Now, whilst one might be inclined to think, “Easter is Easter” anywhere you go.  To some extent it is, but, each country and indeed city has particular traditions that play a significant role in celebrations.  So, what exactly can you expect when celebrating Easter in Germany?

Typical Traditions for Easter in Germany

Bunte Eier, Painted eggs

The tradition of dyeing and hand-painting hard-boiled eggs in Germany dates back to the 4th century, with the oldest surviving decorated egg dating from that time. If you want to try your hand at egg painting, you can explore various kits that provide dyes, egg-friendly paints, and decorative, shrinkable egg wrappers. People use these painted eggs as decorations, gifts, or even in sandwiches! Additionally, these colourful eggs are often used in games, with egg tapping and rolling being popular favourites.

Good know:

If you are not a fan of painting, you will find plenty of colourful eggs in a supermarket near you!

Ostereierbaum, Easter Egg Tree

If you are under the impression that trees are only decorated at Christmas, you’d be wrong!  In Germany, trees are just as worthy of decoration at Easter Time!  German families often cook and dye boiled eggs, known as Bunte Eier or Osteier, before hanging them from the branches of trees.  In fact, this has now become a popular tradition all across Europe.

Easter in Germany


The tradition of Easter Fires, predating Christian practices, finds its roots in the pagan ritual of lighting fires to welcome spring and dispel winter spirits. Today, these bonfires play a significant role in liturgical and Christian cultural celebrations, serving as a reminder of a rich historical heritage and the resilience of traditions. However, the timing of these fires varies by region. Some communities light them on Holy Saturday, while others do so on the evening of Easter Sunday or even on the morning of Easter Monday. Presently, Easter fires offer a cosy and communal experience, with families and friends gathering to enjoy the warmth of the flames and indulge in Easter treats.

If you’re eager to witness the magic of the Easter Fires firsthand this year, we’ve found two events in and around Frankfurt. These bonfires, steeped in history and tradition, promise to be a unique and unforgettable experience, offering a glimpse into the heart of Easter in Germany.

Wiesbadener Osterfeuer-Fest

When: Saturday, 30.03.2024 at 6 pm
Where:  Schlachthof Wiesbaden, Murnaustraße 1, 65189 Wiesbaden
Price: Free Entry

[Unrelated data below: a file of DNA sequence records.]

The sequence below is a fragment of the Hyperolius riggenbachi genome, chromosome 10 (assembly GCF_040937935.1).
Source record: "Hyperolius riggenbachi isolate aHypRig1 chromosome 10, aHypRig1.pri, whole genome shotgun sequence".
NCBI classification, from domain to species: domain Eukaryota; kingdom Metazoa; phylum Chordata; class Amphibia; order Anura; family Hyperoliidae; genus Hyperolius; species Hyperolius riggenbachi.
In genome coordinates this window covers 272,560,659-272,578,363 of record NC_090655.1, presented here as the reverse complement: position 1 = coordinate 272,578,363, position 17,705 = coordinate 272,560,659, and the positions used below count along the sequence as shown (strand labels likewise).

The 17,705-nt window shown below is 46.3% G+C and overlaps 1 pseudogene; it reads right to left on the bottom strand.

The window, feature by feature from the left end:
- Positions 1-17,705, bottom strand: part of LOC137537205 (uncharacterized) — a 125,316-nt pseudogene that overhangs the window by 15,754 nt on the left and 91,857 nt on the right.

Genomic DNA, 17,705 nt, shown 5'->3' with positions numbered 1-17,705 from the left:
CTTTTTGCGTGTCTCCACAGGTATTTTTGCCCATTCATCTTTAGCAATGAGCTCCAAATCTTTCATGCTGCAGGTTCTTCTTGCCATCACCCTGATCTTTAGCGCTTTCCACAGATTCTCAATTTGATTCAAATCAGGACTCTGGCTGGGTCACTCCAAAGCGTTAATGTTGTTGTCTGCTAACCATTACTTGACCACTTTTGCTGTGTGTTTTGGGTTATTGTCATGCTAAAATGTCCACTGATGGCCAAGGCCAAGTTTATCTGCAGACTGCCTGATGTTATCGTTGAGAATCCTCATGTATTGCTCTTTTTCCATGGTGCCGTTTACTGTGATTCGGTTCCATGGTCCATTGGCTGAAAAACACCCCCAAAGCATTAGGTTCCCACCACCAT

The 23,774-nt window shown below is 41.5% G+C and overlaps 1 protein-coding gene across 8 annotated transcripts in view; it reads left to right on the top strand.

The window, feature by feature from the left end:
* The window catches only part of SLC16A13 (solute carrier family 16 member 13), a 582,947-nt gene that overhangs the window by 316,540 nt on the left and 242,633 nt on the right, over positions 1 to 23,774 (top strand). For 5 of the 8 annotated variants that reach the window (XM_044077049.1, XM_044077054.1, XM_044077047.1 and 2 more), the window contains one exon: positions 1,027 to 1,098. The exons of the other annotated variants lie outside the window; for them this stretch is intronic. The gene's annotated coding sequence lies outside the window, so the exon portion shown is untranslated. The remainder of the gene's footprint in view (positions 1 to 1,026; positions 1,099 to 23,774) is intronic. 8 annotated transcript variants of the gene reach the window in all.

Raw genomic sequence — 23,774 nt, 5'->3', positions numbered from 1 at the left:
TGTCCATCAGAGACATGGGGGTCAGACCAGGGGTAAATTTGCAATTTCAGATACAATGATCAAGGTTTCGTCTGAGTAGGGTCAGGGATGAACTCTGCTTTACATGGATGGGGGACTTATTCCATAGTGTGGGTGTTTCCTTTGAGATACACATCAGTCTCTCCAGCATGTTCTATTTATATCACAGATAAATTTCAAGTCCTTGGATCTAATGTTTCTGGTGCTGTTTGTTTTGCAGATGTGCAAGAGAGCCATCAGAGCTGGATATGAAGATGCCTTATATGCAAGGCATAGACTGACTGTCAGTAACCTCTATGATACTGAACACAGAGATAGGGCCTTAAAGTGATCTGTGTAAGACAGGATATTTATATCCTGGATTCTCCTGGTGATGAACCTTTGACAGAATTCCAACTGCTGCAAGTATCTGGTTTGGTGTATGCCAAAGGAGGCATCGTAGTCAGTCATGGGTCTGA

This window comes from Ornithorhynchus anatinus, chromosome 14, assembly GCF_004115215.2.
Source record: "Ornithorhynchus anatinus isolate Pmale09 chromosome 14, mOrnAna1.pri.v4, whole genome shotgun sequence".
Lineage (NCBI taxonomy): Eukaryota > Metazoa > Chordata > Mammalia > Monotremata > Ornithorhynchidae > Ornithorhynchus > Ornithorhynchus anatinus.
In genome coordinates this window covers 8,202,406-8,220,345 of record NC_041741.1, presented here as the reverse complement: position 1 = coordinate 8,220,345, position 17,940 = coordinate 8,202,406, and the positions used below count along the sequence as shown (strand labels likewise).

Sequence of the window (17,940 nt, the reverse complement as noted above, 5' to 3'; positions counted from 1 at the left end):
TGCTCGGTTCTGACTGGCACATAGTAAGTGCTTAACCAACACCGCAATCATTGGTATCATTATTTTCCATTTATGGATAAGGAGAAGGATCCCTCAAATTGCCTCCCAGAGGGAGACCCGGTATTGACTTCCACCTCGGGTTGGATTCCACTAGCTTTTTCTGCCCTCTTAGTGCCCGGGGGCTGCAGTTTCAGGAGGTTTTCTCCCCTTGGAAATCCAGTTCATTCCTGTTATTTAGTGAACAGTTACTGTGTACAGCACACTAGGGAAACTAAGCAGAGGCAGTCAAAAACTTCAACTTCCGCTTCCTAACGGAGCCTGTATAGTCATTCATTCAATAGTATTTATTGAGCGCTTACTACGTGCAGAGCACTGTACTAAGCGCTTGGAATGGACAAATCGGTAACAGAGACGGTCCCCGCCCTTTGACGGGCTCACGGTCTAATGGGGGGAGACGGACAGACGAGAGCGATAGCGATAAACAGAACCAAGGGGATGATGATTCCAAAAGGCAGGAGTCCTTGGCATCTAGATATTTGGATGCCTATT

Osterfeuer IG Riedberg

When: Saturday, 30.03.2024, 6 pm – 10:30 pm
Where:  Alte Riedbergstrasse, next to the IG club grounds


The Easter Bunny

When I researched Easter Traditions for this article, I hadn’t considered why a rabbit was chosen to deliver the chocolate eggs to overly excited little humans. However, it has since become very clear. In short, Easter celebrates spring and new life, with eggs and flowers serving as obvious symbols of female fertility. However, if you’ve ever owned rabbits, especially a male and a female, you’ll understand where I’m going with this! It doesn’t take long before you fully appreciate the reproductive potential of soft-eared, fluffy creatures. Before you know it, you are inundated with more rabbits than you can count!

Grüne Soße on Gründonnerstag for Easter in Germany

Maundy Thursday is a Christian feast or holy day commemorating the Last Supper of Jesus Christ with the Apostles. In Germany, it is known as “Gründonnerstag” (Green Thursday). Although the name comes from the old German word “greinen” (to mourn), nowadays, it is far more literal: eat something green. Of course, that can mean only one thing in Hessen: Grüne Soße!

Osterbrot (Easter Bread)

Germans’ love for bread is no secret, so it comes as no surprise that Easter celebrations have their unique version, Osterbrot. However, unlike the typical dark variety of bread eaten year-round, this decorative and sweet bread is crafted from butter, milk, eggs, raisins, and candied peel. Often, bakers divide the dough into three and then braid it into either a loaf or shape it into a wreath.

Another delightful sweet treat baked during this festive time is the Easter Lamb Cake (Osterlammkuchen). This simple sponge cake takes the shape of a lamb, baked in a specially designed cake form. It serves as the centrepiece for the afternoon “coffee and cake” table.

If I’m honest, there’s a little too much baking involved.  And for someone who can’t follow a recipe, this is an absolute disaster waiting to happen!

Terms and Phrases to know

Karwoche – Holy Week

Palmensonntag – Palm Sunday
Gründonnerstag – Maudy Thursday/Holy Thursday
Karfreitag – Good Friday
Karsamstag – Holy Saturday
Ostersonntag – Easter Sunday

Frohe Ostern – Happy Easter

So there you have it!  If you are planning on celebrating Easter in Germany, these are some of the traditions you can expect to see and experience.